NJ Bald Eagle Rehab a Success But Manmade Threats Remain
From just a single nesting pair in the 1970s and 1980s to more than 220 as of 2021, bald eagles are one of New Jersey's greatest wildlife management success stories.
That includes an accelerated increase in their numbers in the past decade alone, according to Kathy Clark, supervising zoologist and certified wildlife biologist for the New Jersey Division of Fish and Wildlife Endangered & Nongame Species Program.
However, the habitat of these fowl is changing, just as the human contingent of the Garden State continues to evolve.
In the early part of their recovery, most new bald eagle nests were found in rural areas and among farmland, Clark said, especially in South Jersey along the Delaware Bay.
That's not the case anymore.
"As the population has increased, we are finding them nesting statewide — in fact, they're in all 21 counties now — and there are more pairs that are nesting in suburban and urban situations," Clark said.
Living amongst more people can have its advantages for these birds, according to Clark.
"Some of these older trees that make good nest trees are actually in residential areas, so that can actually work out well," she said.
But there exists a heightened potential for disturbances. These are big specimens, Clark said, but they are vulnerable and need their space, and mostly want to be left alone.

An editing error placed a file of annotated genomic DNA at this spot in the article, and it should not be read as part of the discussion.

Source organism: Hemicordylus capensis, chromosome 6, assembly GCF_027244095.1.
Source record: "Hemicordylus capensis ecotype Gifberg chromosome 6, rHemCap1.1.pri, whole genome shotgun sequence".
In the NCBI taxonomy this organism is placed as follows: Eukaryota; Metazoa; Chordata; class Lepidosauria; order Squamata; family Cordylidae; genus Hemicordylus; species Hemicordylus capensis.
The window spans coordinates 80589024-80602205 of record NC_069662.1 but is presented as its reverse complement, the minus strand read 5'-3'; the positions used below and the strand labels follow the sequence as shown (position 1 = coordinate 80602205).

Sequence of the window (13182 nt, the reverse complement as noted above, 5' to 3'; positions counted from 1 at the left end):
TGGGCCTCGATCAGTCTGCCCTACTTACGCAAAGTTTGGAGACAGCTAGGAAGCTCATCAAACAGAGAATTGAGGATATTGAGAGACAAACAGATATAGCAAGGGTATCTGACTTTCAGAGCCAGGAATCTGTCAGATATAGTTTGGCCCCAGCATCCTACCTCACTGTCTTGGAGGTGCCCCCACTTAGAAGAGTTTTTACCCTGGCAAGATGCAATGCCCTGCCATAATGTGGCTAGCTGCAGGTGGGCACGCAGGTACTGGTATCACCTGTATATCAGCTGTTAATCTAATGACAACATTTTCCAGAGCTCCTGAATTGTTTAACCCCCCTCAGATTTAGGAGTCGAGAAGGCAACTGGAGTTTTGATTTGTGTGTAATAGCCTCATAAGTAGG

So manmade threats — which make up almost all of the most severe bald eagle dangers, according to Clark — need to be watched and managed as closely as possible.
These include electrocution, vehicle strikes, rodenticides, and lead poisoning.
Not all can be tackled equally easily. For instance, the Division of Fish & Wildlife works with New Jersey's power companies to install equipment that can reduce electrocution risk.
"Some of the other things are going to take more time to help solve, like outlawing certain kinds of rodenticides because they make their way into other species' populations," Clark said.
Know the signs and signals of a bald eagle habitat, Clark said. If they are perched along a lake or other body of water, it's likely they are hunting ... and again, should be left to their own devices.
"Enjoying eagles is a great thing," she said. "You do want to keep your distance from eagles. If they're perched in a particular area, it's because there's something there that they need."
Injured bald eagles can and should be reported to the NJDEP hotline, 877-WARN-DEP.